EMC, F5 Networks, Infoblox, Radware, VCE and VMware for some really cool demos…
We had some great discussions with many customers in San Francisco and are hoping to repeat that in Barcelona. So please, come by the VMware vCO/DynamicOps booth to see the latest 5.1 release, share your experiences, and get your questions answered.
One of the upcoming features of VMware vCloud Director is Blocking Tasks (call-outs). This enables a system administrator to configure many operations to block. They can be ublocked later by another application or can expire after a timeout. These blocking tasks generate AMQP messages that can be used to automate actions over them. This blog post shows vCO flexing muscles over blocking tasks. Doing this requires several plug-ins: AMQP, HTTP-REST, ActiveDirectory and Mail.
Whenever a vApp is created by an user in the vCloud Director the task is suspended and the user's manager receives a notification mail providing link for approval of the operation. When he approves, the vApp creation task continues in the vCloud Director. This is achieved by using a different plug-in on every step. AMQP plug-in is used to handle the blocking tasks notification messages. The HTTP-REST plug-in is used to communicate with the VMware vCloud Director over its RESTful interface. Active Directory is needed to find the user’s manager in the company's active directory database. Finally, the approval email is sent using the Mail plug-in. Webviews are used to build a simple web-based interface that the manager uses to approve or reject the vApp creation.
At the end of this article you can find links to a vCO package containing theexample and a video demonstrating the scenario. Jump right to the video at the end or read the details below describing some technical aspects.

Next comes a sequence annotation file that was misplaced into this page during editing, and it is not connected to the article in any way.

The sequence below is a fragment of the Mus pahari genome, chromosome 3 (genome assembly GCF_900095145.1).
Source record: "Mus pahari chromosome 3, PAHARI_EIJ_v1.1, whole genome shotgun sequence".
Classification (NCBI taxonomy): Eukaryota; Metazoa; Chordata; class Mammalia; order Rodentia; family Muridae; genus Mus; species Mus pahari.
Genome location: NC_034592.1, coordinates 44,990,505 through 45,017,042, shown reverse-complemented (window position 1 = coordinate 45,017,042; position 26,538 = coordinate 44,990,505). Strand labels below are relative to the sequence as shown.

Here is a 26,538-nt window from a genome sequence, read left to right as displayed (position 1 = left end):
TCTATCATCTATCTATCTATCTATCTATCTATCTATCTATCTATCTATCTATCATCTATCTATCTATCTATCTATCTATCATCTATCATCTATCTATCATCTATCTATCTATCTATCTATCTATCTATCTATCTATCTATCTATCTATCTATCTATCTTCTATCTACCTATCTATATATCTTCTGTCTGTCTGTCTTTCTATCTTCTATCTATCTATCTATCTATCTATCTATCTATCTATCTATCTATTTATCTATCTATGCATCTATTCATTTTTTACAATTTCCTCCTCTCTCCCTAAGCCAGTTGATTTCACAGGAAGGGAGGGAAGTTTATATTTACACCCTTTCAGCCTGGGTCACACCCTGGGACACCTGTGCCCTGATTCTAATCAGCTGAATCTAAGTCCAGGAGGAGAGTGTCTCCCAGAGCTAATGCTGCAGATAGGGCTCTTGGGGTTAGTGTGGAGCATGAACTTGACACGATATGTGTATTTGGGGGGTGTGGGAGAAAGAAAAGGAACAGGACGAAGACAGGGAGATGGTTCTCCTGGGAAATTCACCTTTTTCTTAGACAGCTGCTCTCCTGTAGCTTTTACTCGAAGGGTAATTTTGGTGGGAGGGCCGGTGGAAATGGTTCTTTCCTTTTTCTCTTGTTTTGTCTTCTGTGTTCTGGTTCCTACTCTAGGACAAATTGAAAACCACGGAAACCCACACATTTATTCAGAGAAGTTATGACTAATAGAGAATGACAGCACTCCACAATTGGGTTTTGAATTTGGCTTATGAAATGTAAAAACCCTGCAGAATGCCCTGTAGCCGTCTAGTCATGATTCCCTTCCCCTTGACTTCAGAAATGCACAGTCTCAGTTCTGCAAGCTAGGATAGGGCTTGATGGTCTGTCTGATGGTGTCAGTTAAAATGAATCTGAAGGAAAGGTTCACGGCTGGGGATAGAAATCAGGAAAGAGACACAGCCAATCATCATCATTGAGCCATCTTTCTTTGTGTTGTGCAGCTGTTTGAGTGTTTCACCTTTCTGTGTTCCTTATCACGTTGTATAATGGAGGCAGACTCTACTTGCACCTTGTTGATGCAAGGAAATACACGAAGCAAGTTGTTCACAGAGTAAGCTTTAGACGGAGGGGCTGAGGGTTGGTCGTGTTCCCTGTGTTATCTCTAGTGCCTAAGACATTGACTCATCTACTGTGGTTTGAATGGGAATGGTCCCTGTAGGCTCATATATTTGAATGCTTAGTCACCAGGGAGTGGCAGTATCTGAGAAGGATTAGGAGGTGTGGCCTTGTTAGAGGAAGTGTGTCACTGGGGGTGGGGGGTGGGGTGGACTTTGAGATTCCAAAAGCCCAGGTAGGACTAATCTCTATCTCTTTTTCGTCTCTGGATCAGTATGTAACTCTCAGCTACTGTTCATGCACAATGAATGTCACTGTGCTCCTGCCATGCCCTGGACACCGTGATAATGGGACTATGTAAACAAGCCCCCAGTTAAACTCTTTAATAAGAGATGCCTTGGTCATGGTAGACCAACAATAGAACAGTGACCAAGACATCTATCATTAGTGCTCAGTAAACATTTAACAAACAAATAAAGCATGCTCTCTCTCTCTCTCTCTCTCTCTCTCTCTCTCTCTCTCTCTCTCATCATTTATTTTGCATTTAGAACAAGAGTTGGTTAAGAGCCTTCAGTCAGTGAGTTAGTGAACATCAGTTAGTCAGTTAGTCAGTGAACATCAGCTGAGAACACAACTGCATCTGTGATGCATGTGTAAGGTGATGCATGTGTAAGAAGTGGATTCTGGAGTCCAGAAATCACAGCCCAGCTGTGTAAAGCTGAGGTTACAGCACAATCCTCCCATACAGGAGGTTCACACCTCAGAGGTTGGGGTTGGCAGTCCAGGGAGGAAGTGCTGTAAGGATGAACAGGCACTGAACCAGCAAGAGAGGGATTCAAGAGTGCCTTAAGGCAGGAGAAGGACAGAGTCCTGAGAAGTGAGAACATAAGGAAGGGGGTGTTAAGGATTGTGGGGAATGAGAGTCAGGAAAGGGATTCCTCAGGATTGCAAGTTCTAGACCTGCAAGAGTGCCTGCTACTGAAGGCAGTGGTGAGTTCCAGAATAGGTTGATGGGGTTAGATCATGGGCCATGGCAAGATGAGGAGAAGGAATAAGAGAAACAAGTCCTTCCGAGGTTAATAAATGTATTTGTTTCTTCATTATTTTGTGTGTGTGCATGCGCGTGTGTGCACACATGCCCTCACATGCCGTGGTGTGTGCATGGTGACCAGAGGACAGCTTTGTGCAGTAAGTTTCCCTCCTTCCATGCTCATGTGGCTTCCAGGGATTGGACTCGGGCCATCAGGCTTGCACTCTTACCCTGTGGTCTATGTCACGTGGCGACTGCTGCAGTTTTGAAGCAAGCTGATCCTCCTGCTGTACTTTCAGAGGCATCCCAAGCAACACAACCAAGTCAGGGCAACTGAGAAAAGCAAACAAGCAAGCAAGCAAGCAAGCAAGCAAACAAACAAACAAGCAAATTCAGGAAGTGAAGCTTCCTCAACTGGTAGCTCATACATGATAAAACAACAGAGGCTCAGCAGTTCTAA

After its execution this script will create a new Subscription element in the AMQP plug-in inventory:
This subscription is ready to be used for a policy that will listen for vApp creation messages:
The workflow is started by the policy on every message and does the rest of the work:
The user must define the vCloud Director as a REST host in the inventory:
And then use it in the scripts to build the request URL:
The VMware vCloud Director REST API responses are XML documents but handling them is easy with E4X (ECMAscript for XML):
When the manager follows the web link in the notification mail he is brought to a web page showing again the request details enabling him to take an action on it:
Behind the scene the approve and reject buttons are handled by a script that answers the user interaction of the blocked workflow. When decision is taken the workflow continues and notifies the VMware vCloud Director to resume or cancel the pending task.
To get your hands dirty with this demo follow the link to the package that contains the example. It won’t work out of the box because the AMQP broker and the VMware vCloud Director configuration must be updated to match yours. Also the message handling policy must be manually created since policies cannot be distributed in a package.
When starting with vCloud Director the most asked question I receive is: "How can we deploy our customized VMs into the vCloud Director?". The reason is that a VM template or vApp is used for vCloud Director.
With this example I want to show how easy it is to build a VM and deliver it to the vCloud Director using vCenter Orchestrator and it´s plug-ins.
Of course, there are several methods to automate these imports:
clone a customized VM into a VMware template for vCD import
choose and transform an existing VM into a vApp
The following simple example is based on the workflows "Create simple virtual machine" and "Import VM as vApp" and a little scriptable task for MoRef (ID of the VM) translation. Both workflows are standard workflows, delivered with the vCO library and vCD plug-in.
To keep it simple I used some static inputs (datastore, host-system etc.). In real environments I automate these too, like choosing the datastore based on free space and left space. With these static parameters the inputs are reduced to:
In most environments there are some specific steps for the customized deployment of a virtual machine, like Altiris trigger for Windows or ssh deployment commands for Linux, but there is no deployment server in my lab 🙂
The small scriptable task in the middle is used for delivering the MoRef ID of the new VM as input for the "Import VM as vApp" workflow:
After all inputs and attributes are defined, I start the workflow and look into the vSphere Client to check the state of the deployment:
Also I check my vCloud Direcor App catalog for the new vApp template:
And finally my new VM is deployed and registered in the vCloud Director as a new vApp template in my Application catalog. For sure this is only an example to show the direction. In normal use cases there a few things more to do:
ensure that applications are proper installed and able to get cloned
define a application catalog for the right departments (HR for example)